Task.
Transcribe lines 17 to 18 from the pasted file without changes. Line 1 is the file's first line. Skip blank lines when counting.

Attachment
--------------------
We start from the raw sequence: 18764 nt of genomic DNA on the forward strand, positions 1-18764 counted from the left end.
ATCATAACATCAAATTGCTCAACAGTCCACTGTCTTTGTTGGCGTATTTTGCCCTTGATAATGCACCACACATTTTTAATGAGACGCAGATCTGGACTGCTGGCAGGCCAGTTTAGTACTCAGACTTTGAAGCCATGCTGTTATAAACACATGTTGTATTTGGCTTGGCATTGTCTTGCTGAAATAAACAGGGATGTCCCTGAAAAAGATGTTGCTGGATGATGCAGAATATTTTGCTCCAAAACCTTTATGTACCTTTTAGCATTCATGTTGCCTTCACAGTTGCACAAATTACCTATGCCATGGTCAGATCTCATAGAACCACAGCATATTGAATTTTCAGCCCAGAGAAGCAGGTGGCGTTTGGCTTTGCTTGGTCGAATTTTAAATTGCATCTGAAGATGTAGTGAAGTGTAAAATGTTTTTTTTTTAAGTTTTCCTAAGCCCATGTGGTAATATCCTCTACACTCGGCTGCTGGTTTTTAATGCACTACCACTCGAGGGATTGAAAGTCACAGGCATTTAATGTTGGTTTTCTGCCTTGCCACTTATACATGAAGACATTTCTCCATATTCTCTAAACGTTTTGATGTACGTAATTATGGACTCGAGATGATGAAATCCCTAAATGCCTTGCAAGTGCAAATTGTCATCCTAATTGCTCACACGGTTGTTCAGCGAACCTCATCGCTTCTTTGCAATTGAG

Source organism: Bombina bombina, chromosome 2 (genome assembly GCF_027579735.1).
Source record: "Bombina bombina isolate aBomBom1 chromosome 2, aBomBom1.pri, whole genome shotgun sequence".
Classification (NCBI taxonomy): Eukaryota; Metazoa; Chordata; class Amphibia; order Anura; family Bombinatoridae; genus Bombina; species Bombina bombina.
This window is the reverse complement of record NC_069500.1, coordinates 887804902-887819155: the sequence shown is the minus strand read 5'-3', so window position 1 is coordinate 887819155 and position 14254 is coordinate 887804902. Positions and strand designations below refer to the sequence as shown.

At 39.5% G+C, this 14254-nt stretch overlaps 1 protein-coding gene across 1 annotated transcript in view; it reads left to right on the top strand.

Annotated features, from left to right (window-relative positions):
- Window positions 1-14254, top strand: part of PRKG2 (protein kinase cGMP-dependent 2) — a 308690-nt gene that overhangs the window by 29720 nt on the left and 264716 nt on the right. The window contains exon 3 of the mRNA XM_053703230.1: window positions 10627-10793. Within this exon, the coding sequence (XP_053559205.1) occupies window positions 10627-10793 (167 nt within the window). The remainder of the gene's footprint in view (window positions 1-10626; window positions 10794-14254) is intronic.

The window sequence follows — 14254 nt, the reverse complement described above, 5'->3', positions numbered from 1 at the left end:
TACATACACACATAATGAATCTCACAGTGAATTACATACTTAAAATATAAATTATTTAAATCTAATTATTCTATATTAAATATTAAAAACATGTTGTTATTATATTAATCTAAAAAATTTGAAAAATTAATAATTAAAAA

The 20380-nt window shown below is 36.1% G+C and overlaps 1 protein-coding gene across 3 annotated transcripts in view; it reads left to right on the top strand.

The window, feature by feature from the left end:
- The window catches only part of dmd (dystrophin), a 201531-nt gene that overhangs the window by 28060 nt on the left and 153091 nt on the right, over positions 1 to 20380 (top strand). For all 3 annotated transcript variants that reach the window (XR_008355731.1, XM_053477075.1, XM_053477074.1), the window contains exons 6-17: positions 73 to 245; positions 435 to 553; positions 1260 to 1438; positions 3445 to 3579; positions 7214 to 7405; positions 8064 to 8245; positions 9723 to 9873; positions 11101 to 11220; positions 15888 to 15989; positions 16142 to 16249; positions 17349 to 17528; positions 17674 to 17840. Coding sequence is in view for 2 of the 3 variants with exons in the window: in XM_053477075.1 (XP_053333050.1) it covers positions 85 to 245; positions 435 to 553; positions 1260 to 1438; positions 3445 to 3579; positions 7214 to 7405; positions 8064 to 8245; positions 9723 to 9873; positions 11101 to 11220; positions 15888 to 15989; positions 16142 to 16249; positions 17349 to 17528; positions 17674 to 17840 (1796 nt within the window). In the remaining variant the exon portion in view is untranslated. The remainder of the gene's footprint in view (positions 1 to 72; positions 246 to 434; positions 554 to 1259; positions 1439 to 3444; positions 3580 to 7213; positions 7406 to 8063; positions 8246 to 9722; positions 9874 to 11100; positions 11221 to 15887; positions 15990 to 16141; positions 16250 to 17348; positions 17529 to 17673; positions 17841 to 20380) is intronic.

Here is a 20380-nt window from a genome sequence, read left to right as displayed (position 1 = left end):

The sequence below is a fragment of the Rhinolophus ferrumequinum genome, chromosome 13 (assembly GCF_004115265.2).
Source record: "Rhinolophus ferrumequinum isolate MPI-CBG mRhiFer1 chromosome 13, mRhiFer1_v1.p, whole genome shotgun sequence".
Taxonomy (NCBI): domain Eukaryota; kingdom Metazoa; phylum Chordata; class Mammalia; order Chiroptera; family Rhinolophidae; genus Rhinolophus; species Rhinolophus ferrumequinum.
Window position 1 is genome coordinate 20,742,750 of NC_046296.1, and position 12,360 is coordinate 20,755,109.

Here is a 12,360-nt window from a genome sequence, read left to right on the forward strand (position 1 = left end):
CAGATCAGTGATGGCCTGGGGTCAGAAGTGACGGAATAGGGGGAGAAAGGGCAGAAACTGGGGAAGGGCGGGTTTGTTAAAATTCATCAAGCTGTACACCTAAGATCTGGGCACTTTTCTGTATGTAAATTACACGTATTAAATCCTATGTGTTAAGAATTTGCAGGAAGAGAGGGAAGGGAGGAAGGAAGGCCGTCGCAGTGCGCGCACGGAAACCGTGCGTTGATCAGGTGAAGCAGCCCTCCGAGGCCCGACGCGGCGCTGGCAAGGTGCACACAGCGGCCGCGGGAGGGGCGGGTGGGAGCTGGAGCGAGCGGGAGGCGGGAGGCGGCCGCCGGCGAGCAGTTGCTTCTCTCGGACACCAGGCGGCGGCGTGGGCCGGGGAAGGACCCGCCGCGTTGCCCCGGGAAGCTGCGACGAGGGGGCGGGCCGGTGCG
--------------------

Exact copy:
Source record: "Rhinolophus ferrumequinum isolate MPI-CBG mRhiFer1 chromosome 13, mRhiFer1_v1.p, whole genome shotgun sequence".
Taxonomy (NCBI): domain Eukaryota; kingdom Metazoa; phylum Chordata; class Mammalia; order Chiroptera; family Rhinolophidae; genus Rhinolophus; species Rhinolophus ferrumequinum.